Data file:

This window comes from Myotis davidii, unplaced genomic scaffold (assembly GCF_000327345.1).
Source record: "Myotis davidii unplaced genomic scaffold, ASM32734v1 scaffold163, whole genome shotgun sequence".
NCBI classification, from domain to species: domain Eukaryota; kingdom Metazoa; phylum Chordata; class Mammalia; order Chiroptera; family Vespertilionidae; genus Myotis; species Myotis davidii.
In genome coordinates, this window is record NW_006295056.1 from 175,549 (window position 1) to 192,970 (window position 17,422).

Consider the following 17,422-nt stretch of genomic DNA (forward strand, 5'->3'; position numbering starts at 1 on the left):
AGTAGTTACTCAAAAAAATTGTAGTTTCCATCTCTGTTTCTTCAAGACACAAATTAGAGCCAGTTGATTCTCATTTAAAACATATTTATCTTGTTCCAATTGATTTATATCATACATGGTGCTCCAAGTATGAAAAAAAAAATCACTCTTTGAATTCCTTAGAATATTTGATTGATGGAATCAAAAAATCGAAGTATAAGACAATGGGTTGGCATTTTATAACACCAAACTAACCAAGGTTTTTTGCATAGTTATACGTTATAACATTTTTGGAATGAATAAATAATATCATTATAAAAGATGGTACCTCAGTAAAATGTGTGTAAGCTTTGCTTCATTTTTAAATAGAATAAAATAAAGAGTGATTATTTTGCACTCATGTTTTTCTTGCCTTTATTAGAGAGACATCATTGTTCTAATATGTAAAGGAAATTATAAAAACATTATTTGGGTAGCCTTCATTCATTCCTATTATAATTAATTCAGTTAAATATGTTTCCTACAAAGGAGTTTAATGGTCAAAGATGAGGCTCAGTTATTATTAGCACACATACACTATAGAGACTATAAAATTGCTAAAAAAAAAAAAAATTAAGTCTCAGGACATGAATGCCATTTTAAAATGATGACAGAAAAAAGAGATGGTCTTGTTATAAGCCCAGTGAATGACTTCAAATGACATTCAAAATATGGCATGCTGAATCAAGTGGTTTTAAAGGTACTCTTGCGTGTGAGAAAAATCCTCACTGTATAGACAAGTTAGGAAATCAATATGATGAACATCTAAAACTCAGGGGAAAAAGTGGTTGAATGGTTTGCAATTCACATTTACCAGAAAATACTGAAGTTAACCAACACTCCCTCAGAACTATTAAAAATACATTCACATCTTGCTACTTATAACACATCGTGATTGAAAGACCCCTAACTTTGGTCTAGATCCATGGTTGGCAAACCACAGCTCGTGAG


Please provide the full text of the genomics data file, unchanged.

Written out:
This window comes from Myotis davidii, unplaced genomic scaffold (assembly GCF_000327345.1).
Source record: "Myotis davidii unplaced genomic scaffold, ASM32734v1 scaffold163, whole genome shotgun sequence".
NCBI classification, from domain to species: domain Eukaryota; kingdom Metazoa; phylum Chordata; class Mammalia; order Chiroptera; family Vespertilionidae; genus Myotis; species Myotis davidii.
In genome coordinates, this window is record NW_006295056.1 from 175,549 (window position 1) to 192,970 (window position 17,422).

Consider the following 17,422-nt stretch of genomic DNA (forward strand, 5'->3'; position numbering starts at 1 on the left):
AGTAGTTACTCAAAAAAATTGTAGTTTCCATCTCTGTTTCTTCAAGACACAAATTAGAGCCAGTTGATTCTCATTTAAAACATATTTATCTTGTTCCAATTGATTTATATCATACATGGTGCTCCAAGTATGAAAAAAAAAATCACTCTTTGAATTCCTTAGAATATTTGATTGATGGAATCAAAAAATCGAAGTATAAGACAATGGGTTGGCATTTTATAACACCAAACTAACCAAGGTTTTTTGCATAGTTATACGTTATAACATTTTTGGAATGAATAAATAATATCATTATAAAAGATGGTACCTCAGTAAAATGTGTGTAAGCTTTGCTTCATTTTTAAATAGAATAAAATAAAGAGTGATTATTTTGCACTCATGTTTTTCTTGCCTTTATTAGAGAGACATCATTGTTCTAATATGTAAAGGAAATTATAAAAACATTATTTGGGTAGCCTTCATTCATTCCTATTATAATTAATTCAGTTAAATATGTTTCCTACAAAGGAGTTTAATGGTCAAAGATGAGGCTCAGTTATTATTAGCACACATACACTATAGAGACTATAAAATTGCTAAAAAAAAAAAAAATTAAGTCTCAGGACATGAATGCCATTTTAAAATGATGACAGAAAAAAGAGATGGTCTTGTTATAAGCCCAGTGAATGACTTCAAATGACATTCAAAATATGGCATGCTGAATCAAGTGGTTTTAAAGGTACTCTTGCGTGTGAGAAAAATCCTCACTGTATAGACAAGTTAGGAAATCAATATGATGAACATCTAAAACTCAGGGGAAAAAGTGGTTGAATGGTTTGCAATTCACATTTACCAGAAAATACTGAAGTTAACCAACACTCCCTCAGAACTATTAAAAATACATTCACATCTTGCTACTTATAACACATCGTGATTGAAAGACCCCTAACTTTGGTCTAGATCCATGGTTGGCAAACCACAGCTCGTGAG